Slope stability and landform design in a coarse coal refuse reclamation.

Iuri Lira Santos, Matthew Minnins, John Quaranta, Leslie Hopkinson


Restoration of abandoned mine lands is on-going in Appalachia and across the United States. One potential technique to reclaim these areas is through the use of geomorphic landforming combined with paper mill residuals used as a soil amendment. The geomorphic approach attempts to approximate the long-term, steady state landform condition, leading to reduced erosional adjustment as compared to standard engineered fill designs.  This study analyzed regraded mine refuse slopes for safety and erosion sustainability under a 100-year storm event for the Royal Scot refuse pile located near Anjean, WV.

   The project involved the design and evaluation of a cap and cover system composed of two layers. The first layer is a 60 cm. compacted barrier layer (hydraulic barrier) and second is a 30cm vegetative growth layer. The focus of the analysis was the effectiveness of the hydraulic barrier layer and the final slope stability of the system.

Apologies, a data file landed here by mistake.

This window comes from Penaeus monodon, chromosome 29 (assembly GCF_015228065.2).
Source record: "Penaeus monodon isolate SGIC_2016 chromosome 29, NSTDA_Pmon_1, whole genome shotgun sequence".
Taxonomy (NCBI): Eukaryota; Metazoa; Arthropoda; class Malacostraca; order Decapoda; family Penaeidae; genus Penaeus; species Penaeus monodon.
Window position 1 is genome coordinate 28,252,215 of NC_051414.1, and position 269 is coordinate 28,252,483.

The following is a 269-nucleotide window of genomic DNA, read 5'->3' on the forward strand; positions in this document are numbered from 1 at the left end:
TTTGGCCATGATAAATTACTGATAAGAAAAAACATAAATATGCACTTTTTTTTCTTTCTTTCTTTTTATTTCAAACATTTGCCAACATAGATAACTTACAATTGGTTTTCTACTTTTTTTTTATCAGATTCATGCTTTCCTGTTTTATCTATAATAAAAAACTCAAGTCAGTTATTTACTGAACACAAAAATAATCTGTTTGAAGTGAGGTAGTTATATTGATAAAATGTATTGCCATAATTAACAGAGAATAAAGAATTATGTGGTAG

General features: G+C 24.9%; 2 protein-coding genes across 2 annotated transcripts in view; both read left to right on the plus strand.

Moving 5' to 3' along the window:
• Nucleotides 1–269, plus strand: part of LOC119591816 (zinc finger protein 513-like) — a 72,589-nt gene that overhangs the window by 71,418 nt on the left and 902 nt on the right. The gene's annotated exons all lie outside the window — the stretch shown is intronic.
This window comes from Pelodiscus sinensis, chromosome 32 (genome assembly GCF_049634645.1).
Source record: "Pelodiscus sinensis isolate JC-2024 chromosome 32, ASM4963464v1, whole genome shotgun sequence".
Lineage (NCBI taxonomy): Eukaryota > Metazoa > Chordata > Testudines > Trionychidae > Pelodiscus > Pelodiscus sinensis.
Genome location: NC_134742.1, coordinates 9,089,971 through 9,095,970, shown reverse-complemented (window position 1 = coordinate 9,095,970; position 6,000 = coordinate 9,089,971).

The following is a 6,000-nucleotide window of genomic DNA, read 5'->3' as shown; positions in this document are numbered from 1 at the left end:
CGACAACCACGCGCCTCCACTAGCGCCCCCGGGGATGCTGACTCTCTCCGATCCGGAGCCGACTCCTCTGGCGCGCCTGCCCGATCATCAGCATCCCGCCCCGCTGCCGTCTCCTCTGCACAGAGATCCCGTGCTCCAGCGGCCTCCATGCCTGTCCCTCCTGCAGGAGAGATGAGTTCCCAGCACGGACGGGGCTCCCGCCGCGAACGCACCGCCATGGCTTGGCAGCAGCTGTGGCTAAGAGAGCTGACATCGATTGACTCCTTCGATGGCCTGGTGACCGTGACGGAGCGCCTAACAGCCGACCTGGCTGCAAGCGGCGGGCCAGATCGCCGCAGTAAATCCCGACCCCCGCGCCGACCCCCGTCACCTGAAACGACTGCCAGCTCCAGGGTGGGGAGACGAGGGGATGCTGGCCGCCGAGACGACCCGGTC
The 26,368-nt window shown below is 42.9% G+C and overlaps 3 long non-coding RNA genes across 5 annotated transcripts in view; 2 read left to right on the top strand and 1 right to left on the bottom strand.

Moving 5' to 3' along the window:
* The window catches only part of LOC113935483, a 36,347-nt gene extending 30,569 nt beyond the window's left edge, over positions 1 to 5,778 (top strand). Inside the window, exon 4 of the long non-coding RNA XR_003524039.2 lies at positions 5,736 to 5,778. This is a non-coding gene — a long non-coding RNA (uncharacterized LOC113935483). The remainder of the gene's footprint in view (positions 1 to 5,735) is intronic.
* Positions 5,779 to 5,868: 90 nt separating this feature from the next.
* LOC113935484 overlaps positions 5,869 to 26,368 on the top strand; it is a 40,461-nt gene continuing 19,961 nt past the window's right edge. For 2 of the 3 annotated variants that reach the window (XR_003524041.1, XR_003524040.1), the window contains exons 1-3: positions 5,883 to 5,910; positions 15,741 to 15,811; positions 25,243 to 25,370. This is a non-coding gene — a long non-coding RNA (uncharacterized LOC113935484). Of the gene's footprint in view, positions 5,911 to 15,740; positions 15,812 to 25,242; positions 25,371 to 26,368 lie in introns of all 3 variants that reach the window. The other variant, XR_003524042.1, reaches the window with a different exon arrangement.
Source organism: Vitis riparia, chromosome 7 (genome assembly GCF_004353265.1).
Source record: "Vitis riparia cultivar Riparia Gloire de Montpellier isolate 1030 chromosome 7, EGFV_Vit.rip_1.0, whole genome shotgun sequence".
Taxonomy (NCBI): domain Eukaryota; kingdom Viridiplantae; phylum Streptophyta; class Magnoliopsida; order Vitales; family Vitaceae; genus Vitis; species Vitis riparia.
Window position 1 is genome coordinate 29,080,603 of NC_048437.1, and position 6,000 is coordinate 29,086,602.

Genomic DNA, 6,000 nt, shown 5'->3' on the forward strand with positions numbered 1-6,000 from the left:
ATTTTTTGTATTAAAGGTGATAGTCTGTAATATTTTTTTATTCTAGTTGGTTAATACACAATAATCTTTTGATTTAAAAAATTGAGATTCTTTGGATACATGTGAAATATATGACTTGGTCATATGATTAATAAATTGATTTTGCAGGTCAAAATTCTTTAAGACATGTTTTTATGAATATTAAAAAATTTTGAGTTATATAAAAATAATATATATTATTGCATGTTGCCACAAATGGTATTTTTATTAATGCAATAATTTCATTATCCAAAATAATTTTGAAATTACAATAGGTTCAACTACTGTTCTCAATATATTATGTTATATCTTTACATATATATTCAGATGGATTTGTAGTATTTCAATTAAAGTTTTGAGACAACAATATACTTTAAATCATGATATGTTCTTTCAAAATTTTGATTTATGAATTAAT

A reclamation design was prepared and 3D finite element modeling was performed to assess ground surface terrain profiles considering weather and material strength. Results from the modeling indicate that for a 100-year storm event, the slope remains stable with a factor of safety ranging from 1.3 to 1.9 for different slope profiles. After the 100-year storm event, the hydraulic barrier reached a 20% degree of saturation proving its effectiveness with minimizing infiltration into the reclamation fill.

Full Text:


Copyright (c) 2017 Proceedings of the West Virginia Academy of Science

Creative Commons License
This work is licensed under a Creative Commons Attribution-NonCommercial 4.0 International License.